Losing the mixed pleasures of just arrived letters may not mean as much in the end as what we’re missing by not writing them. Writing regularly to several people—a parent, a friend who’s moved to another coast, a daughter or son away at college—requires one to keep separate mental ledgers, storing up the weather or the idle thoughts or the disasters we need to pass on. We’re always getting ready to write. The letters out and back become a correspondence, and mysteriously take on a tone of their own: some rambly and comfortably boring; others cool and funny; some financial; some confessional. They stick in the mind and seem worth the trouble.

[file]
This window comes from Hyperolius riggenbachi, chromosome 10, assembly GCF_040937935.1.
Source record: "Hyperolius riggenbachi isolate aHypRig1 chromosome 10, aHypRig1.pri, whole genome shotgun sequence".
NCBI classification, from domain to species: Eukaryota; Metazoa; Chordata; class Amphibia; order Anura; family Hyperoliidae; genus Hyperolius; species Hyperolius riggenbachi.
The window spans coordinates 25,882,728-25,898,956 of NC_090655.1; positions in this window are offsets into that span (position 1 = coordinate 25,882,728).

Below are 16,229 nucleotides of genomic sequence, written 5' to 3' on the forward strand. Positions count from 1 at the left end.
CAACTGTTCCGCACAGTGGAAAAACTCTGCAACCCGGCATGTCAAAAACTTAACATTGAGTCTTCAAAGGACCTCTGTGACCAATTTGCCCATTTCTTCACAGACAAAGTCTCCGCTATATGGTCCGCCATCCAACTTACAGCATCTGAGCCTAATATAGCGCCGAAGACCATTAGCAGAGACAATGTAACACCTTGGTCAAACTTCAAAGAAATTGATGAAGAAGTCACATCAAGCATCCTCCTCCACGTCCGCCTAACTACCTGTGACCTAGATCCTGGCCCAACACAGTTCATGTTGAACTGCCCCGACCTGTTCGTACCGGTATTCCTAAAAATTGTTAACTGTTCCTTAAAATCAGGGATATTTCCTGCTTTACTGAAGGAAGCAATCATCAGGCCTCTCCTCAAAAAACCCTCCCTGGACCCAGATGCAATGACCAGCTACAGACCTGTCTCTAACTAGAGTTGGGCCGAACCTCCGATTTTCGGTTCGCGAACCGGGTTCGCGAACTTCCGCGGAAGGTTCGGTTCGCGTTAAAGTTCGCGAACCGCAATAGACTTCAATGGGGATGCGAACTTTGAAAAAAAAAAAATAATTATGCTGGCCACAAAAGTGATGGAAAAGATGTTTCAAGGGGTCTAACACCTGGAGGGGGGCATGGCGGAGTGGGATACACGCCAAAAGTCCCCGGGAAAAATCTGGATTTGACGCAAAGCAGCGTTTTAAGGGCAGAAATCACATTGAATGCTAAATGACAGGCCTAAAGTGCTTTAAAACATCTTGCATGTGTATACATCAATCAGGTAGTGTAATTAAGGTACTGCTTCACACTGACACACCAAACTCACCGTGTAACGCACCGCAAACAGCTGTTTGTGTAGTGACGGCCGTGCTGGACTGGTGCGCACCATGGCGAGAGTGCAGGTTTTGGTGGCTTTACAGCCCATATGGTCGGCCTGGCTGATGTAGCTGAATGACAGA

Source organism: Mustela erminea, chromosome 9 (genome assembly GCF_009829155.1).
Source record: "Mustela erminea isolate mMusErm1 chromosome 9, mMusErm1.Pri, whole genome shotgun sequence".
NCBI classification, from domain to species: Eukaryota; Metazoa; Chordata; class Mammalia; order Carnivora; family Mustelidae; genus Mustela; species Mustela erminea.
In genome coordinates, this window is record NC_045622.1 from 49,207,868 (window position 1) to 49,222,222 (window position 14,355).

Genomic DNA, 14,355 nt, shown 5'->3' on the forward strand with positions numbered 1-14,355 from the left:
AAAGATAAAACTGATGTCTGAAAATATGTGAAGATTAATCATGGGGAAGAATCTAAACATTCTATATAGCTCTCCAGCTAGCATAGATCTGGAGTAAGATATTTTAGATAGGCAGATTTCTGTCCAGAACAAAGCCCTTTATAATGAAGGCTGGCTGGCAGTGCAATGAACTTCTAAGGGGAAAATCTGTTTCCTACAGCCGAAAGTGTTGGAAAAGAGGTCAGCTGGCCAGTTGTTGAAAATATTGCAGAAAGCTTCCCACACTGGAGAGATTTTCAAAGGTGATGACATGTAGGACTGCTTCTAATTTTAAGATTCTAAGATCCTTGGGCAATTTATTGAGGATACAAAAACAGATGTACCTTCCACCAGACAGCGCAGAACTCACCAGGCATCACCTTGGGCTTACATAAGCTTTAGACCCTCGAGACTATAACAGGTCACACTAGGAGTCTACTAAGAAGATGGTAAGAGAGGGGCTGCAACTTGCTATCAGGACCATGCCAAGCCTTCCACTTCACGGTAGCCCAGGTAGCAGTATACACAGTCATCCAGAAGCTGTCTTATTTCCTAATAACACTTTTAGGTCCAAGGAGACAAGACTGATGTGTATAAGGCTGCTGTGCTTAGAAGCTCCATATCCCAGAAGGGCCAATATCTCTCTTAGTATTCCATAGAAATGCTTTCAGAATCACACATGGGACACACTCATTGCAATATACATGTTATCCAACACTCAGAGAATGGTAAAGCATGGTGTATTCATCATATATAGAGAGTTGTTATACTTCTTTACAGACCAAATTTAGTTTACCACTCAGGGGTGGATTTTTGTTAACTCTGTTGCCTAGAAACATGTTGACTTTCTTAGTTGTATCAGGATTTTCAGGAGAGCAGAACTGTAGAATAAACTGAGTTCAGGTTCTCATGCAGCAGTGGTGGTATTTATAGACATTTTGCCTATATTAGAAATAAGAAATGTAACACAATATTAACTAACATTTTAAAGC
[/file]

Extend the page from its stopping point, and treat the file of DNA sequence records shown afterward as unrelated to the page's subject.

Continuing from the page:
- In this week’s issue, Roger Angell writes about the decline of the U.S. Postal Service and what we’re missing by not writing letters http://nyr.kr/vGd98S